Gators send four basketball players on to college ranks
For years, the core members of Vicksburg High’s basketball team bled and sweat together to make the program successful. Wednesday evening, they gathered one last time to celebrate heading their separate ways.
Four members of the Gators’ starting lineup — Taylon Smith, Sean Hardy, Jaden Williams and Keshawn Brown — signed recently with Mississippi’s junior colleges, and their families and coaches came together Wednesday to recognize their achievements.
Smith and Hardy both signed with Jones College. Williams signed with Mississippi Gulf Coast, and Brown with Meridian Community College.
“It feels good to finally be signed, and then my teammates are all signing. We’re going our different ways but continuing the journey,” Hardy said. “Hopefully we meet up one day and play against each other, and sit back and laugh on that.”
Hardy and Smith were a package deal for Jones.
Hardy, the 2021 Vicksburg Post Player of the Year, averaged 10.6 points, 5.9 rebounds, 4.7 assists and 2.4 steals while playing point guard. His wingman was the sharpshooting Smith, who scored a team-high 15.7 points per game while making 44 of 86 attempts from 3-point range. More than half of Smith’s points came on 3-pointers.
Both guards said they were looking forward to playing together again at the next level.
“The chemistry is going to be there because I’ve been playing with him since junior high,” Smith said. “Their coach told us when he came to one of our practices that he wants us to run guard next year. He felt like it would be a good fit because he’s got sophomores leaving next year.”
Williams also felt like he’ll be a good fit with Mississippi Gulf Coast. The 6-foot-7 forward averaged 8.2 points, 10 rebounds and 2.6 blocks this season, as well as 3.1 assists.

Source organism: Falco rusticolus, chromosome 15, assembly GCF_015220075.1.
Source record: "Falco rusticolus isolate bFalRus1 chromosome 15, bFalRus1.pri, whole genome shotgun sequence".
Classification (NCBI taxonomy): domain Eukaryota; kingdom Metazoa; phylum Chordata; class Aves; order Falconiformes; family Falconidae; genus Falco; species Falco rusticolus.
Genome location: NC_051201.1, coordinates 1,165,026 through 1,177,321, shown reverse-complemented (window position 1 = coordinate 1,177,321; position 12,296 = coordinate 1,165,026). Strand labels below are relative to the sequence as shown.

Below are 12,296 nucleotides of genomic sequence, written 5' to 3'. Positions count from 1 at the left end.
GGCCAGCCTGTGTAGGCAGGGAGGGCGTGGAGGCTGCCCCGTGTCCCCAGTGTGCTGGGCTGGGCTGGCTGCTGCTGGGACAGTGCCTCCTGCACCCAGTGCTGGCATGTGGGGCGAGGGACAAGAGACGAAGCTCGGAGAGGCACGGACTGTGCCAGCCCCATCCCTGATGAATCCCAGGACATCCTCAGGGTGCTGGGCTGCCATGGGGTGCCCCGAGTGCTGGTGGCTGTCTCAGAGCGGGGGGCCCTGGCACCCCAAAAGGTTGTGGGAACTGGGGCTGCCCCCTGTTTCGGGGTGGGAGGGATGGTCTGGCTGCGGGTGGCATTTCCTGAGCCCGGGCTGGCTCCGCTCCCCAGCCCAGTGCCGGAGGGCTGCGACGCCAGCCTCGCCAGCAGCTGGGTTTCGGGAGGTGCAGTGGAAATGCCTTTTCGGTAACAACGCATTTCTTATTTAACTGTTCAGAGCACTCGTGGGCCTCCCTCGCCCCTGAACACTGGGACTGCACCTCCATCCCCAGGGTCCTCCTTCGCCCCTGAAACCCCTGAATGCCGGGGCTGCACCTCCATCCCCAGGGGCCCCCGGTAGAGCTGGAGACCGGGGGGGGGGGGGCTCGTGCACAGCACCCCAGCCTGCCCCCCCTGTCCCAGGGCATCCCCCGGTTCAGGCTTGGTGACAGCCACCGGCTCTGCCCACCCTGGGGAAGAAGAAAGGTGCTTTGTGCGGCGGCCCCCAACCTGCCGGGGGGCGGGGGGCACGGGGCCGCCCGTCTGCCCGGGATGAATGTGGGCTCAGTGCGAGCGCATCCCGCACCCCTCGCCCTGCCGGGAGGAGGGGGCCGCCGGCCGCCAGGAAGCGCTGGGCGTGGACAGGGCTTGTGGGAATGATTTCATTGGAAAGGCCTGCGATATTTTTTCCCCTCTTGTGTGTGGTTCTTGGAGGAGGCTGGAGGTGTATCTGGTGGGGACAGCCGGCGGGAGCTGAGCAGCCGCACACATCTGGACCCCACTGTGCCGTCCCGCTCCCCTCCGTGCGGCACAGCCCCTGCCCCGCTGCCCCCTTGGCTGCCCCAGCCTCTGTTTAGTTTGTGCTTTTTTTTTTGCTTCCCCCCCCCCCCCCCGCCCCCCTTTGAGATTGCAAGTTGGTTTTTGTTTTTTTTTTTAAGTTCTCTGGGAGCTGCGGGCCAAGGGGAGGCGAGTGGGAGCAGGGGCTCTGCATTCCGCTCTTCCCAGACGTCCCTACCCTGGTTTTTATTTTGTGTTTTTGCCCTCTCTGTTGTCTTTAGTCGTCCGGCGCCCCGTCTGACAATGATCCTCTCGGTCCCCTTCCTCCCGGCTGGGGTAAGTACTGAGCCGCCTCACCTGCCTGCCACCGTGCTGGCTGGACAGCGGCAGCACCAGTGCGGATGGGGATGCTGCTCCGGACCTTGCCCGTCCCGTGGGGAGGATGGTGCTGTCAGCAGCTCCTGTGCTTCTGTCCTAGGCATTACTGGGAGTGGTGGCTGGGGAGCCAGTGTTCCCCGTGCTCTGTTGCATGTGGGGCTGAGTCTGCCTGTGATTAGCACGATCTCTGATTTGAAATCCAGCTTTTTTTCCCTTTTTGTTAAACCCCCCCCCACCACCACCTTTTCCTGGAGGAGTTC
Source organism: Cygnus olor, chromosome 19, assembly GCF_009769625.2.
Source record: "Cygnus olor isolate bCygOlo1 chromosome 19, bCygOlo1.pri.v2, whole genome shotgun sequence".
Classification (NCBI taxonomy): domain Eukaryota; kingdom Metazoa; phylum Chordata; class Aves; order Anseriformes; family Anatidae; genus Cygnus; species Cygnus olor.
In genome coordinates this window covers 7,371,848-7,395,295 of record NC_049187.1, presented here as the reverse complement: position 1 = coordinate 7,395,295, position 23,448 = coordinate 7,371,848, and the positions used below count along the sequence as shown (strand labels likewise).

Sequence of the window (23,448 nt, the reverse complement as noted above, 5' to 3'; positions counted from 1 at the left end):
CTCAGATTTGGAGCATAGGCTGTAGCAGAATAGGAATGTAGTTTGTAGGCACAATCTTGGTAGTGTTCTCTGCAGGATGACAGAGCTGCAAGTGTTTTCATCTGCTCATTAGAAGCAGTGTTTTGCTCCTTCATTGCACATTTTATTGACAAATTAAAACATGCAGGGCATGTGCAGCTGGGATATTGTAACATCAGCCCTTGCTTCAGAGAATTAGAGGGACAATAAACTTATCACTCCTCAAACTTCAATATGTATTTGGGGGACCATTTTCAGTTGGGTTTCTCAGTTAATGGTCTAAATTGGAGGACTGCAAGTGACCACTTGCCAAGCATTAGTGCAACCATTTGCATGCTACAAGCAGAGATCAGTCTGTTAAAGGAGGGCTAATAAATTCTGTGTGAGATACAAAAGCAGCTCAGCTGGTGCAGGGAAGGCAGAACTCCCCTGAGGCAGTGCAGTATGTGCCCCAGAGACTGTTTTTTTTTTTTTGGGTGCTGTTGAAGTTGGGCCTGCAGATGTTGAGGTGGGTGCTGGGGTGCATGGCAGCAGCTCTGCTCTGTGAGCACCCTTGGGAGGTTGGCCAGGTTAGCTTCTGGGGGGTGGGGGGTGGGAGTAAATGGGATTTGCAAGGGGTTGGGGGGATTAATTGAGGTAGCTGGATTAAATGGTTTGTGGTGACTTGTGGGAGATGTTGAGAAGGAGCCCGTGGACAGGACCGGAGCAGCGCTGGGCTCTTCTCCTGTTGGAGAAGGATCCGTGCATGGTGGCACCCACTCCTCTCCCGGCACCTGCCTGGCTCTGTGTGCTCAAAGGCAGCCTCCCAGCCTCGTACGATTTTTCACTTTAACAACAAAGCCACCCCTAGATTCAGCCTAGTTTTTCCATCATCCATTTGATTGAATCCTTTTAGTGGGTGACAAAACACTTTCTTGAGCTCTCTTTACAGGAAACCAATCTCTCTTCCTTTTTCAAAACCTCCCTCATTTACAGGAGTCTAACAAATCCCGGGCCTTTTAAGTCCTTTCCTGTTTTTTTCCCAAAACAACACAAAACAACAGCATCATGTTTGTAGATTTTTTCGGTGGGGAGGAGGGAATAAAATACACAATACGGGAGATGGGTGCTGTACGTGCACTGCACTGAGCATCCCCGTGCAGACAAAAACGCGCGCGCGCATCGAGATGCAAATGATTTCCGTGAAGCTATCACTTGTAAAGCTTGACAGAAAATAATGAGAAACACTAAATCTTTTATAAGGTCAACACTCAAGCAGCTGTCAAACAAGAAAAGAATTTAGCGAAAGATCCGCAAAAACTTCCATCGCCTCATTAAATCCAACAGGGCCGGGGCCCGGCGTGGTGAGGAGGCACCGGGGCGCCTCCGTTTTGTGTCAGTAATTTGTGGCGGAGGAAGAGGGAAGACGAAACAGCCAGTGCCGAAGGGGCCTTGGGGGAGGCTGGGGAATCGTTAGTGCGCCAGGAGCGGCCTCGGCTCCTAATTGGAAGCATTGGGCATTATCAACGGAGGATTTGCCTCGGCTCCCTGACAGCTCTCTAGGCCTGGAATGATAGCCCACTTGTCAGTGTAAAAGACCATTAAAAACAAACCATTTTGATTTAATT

“They need a good-sized big man. I like how they run their offense and defense, and I think I’ll be a good fit at the school. I’ll get to move around some. They fit me best,” Williams said. “It’s real special, because I’ve always thought about playing on the next level and keep moving on.”
Brown, meanwhile, emerged as one of Warren County’s top players in the second half of the 2020-21 season.
He scored the game-winning basket in overtime against eventual Class 6A champion Clinton, dropped 28 points on Callaway in the Region 4-5A tournament championship game, and finished as the Gators’ second-leading scorer with 13.6 points per game.
Brown also averaged 8.6 rebounds per game, highlighting his versatility at the guard spot.
“Coach gave me the green light. He told me to go play my game,” Brown said. “It’s amazing. I just want to thank God for everything, and all the coaches that gave me a chance to play for them. But Meridian, they’ve been looking at me since the 10th grade, so it feels very special to get an opportunity to be on the next level.”
Brown has had a chance to study Meridian as well. Two other former Gators, Jermiyah Brown and Tyron Moore, played for the Eagles this season. Seeing them develop, Brown said, gave him confidence that he was making a good decision signing with Meridian.
“I saw Tyron play high school ball, and I’ve seen how he played at Meridian, and he became a great player,” Brown said. “He’s playing defense better, he’s shooting better, he’s dunking the ball easier. It changed him a lot, so I feel comfortable with Meridian.”
The Class of 2021 brings to 10 the number of Vicksburg players who have signed since Kelvin Carter took over as the boys’ coach in 2017. Carter said a couple more of this year’s players are still weighing their options and could sign in the coming weeks.
“The goal we set out every season is to win a gold ball. But when you can get a senior group to further their career, scholarship-wise, by playing ball, it’s super duper gratifying,” Carter said. “This was a great group of guys. Despite the COVID they still put the work in when we can, and we had a good three years together. These guys were phenomenal kids, very respectful. I wouldn’t trade them for the world.”
Getting to continue on to the next level, Smith said, was also gratifying.
“It’s a great feeling,” Smith said. “You put all the work in — shooting in the rain, coming to practice early, being the last one to leave practice — and you get a scholarship in the end.”
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